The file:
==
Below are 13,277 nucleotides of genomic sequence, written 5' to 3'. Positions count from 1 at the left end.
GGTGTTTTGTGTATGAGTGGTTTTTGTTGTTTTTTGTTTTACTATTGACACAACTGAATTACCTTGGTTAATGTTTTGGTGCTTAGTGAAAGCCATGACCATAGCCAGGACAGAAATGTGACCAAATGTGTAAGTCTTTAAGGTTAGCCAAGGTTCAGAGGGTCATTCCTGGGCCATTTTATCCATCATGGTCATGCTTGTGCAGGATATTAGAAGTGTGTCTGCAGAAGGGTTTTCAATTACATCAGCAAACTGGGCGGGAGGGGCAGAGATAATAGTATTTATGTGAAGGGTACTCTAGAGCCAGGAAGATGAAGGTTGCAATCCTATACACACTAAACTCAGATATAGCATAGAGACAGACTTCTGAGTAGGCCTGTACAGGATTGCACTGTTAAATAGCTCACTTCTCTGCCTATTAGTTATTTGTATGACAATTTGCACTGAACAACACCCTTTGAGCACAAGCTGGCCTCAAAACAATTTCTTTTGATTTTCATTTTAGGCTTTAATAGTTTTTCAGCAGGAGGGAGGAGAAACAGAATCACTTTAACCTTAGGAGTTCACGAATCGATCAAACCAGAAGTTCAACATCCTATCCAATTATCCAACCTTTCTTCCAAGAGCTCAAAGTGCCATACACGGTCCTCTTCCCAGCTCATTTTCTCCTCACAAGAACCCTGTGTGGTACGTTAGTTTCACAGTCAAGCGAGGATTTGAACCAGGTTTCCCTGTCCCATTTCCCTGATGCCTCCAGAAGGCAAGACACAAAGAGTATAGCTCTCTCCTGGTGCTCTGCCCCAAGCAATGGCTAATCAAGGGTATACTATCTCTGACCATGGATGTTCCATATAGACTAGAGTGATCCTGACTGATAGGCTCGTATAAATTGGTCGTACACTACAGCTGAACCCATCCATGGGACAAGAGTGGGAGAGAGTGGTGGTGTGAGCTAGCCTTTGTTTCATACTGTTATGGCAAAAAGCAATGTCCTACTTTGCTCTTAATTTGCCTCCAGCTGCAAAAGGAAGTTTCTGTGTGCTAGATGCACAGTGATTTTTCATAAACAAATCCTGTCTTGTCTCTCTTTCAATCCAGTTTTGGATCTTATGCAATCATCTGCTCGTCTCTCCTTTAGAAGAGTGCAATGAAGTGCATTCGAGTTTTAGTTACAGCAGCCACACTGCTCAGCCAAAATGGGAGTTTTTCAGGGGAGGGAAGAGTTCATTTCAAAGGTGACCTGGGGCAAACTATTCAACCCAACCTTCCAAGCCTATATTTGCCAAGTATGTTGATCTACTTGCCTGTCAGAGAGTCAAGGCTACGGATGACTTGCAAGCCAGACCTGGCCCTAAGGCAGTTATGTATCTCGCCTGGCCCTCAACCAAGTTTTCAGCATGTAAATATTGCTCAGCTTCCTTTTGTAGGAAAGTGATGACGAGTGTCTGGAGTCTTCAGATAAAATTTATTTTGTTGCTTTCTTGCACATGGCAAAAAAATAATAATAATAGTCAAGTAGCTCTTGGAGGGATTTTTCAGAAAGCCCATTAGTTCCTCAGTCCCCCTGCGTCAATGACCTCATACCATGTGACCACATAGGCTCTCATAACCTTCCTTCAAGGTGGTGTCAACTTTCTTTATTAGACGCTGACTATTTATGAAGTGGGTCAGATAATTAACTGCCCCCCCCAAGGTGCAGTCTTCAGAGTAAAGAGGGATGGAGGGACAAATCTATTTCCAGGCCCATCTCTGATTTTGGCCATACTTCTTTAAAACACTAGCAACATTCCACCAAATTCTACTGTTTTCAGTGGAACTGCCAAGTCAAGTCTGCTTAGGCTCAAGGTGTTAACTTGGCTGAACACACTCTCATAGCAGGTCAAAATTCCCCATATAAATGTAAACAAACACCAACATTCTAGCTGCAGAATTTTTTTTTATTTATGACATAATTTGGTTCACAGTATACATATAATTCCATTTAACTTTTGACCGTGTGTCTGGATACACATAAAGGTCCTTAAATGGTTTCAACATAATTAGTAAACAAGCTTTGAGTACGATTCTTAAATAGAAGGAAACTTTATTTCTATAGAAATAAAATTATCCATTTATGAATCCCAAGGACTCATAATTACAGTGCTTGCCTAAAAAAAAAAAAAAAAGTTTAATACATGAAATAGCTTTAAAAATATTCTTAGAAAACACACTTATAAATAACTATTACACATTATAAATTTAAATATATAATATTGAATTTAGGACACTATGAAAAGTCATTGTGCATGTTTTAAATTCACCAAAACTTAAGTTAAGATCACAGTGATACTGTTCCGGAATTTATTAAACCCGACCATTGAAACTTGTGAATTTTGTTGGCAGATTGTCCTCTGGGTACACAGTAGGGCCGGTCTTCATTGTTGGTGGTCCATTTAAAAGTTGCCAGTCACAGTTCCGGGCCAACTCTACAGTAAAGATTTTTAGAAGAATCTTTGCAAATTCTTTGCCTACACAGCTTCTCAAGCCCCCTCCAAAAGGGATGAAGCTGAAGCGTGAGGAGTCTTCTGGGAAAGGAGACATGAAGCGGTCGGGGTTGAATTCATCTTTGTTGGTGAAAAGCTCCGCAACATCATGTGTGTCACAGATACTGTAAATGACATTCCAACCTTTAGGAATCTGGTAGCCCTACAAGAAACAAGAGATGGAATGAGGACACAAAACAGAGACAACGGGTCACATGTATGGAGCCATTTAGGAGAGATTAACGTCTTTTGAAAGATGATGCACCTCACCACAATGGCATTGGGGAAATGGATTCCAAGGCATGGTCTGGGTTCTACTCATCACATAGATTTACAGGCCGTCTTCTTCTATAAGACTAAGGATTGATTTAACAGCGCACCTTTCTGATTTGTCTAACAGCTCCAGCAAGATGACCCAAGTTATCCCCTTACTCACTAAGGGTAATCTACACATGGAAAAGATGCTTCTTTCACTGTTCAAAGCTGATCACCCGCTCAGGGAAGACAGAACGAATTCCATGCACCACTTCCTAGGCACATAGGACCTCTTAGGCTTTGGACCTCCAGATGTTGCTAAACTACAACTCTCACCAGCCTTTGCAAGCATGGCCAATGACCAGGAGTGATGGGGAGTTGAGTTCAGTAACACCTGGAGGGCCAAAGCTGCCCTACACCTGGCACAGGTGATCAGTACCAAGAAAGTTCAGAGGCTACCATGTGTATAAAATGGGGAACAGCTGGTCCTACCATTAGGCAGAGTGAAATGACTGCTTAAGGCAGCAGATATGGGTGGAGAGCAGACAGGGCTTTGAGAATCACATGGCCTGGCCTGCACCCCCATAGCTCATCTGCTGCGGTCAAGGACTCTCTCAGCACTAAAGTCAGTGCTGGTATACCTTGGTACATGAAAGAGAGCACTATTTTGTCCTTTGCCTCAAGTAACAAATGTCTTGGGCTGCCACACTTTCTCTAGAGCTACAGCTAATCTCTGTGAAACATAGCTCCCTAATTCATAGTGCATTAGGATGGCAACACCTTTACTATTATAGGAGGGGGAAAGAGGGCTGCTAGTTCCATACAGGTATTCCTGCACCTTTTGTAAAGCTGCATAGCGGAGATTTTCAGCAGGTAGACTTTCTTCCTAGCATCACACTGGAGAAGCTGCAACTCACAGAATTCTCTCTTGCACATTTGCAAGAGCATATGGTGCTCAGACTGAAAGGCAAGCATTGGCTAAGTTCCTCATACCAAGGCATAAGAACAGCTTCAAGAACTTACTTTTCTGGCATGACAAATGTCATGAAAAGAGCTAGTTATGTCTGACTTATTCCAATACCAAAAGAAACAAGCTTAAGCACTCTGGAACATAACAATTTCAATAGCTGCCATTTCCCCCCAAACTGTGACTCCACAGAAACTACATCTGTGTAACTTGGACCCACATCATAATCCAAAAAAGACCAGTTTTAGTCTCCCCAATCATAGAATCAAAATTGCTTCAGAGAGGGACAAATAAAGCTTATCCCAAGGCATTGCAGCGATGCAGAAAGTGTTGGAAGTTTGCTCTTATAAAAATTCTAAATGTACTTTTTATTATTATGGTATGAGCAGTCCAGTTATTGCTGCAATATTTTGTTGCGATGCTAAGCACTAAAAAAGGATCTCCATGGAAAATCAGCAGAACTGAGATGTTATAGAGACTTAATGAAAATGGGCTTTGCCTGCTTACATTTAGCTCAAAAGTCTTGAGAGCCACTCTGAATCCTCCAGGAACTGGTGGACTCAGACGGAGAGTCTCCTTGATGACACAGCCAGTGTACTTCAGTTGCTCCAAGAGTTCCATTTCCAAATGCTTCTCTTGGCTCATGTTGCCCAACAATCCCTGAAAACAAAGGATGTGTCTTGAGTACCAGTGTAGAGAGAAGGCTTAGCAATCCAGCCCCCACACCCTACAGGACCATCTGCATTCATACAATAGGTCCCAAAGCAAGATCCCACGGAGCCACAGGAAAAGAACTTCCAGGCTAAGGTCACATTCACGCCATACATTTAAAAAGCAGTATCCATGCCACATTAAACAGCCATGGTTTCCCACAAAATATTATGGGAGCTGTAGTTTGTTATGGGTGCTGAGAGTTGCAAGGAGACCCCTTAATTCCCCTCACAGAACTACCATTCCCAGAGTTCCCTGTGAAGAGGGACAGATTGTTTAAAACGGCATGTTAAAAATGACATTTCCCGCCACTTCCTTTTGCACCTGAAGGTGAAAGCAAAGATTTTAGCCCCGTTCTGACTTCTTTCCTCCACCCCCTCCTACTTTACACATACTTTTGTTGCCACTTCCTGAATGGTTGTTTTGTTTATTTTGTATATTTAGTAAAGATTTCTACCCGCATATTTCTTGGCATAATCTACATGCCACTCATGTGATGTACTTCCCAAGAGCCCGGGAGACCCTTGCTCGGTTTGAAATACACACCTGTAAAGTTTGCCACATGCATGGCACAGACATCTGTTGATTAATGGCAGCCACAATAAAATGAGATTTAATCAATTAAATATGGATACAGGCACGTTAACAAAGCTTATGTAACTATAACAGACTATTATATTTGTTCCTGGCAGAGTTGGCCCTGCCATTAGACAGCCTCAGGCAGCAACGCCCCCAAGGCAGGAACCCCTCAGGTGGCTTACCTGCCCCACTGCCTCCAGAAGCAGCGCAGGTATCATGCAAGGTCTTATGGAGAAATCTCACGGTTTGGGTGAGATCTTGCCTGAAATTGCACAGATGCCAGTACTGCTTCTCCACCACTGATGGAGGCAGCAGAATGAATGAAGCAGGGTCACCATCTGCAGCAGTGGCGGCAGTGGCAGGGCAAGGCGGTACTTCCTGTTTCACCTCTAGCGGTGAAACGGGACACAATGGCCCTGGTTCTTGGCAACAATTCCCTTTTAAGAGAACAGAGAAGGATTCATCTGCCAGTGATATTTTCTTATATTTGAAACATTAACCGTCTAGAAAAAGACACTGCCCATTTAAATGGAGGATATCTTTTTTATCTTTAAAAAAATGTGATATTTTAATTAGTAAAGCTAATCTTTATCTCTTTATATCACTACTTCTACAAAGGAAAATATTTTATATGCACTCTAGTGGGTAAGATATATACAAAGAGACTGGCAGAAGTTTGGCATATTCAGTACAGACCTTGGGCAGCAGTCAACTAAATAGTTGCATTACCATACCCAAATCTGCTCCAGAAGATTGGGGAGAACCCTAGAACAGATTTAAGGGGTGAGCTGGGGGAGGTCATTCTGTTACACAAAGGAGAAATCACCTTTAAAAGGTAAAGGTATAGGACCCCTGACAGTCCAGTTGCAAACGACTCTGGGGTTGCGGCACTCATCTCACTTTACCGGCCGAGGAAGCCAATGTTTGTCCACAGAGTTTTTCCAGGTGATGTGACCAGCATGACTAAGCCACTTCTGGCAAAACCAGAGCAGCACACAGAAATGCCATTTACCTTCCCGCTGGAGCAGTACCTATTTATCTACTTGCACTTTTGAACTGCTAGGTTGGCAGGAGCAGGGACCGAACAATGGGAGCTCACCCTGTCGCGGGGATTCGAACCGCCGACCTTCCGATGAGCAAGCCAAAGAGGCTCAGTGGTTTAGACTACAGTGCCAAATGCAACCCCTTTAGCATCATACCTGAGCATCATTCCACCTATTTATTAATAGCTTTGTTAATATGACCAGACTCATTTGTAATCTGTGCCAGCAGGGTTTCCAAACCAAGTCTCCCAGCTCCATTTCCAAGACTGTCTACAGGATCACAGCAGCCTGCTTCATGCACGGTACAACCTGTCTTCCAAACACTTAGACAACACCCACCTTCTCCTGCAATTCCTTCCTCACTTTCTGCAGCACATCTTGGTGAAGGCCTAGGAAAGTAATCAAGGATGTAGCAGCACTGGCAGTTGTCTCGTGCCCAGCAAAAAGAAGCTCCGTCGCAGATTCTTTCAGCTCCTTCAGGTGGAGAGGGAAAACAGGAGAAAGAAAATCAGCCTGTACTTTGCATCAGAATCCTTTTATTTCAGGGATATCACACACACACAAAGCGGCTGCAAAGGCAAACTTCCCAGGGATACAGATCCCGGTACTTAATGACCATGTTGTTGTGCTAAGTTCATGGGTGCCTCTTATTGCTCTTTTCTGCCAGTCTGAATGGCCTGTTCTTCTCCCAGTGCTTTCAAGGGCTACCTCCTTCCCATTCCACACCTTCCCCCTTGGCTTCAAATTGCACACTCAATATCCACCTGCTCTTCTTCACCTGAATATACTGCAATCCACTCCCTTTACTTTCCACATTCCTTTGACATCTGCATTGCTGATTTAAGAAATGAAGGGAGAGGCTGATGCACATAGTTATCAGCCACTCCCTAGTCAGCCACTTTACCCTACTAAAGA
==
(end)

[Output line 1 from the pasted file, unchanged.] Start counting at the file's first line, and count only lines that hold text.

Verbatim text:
Below are 13,277 nucleotides of genomic sequence, written 5' to 3'. Positions count from 1 at the left end.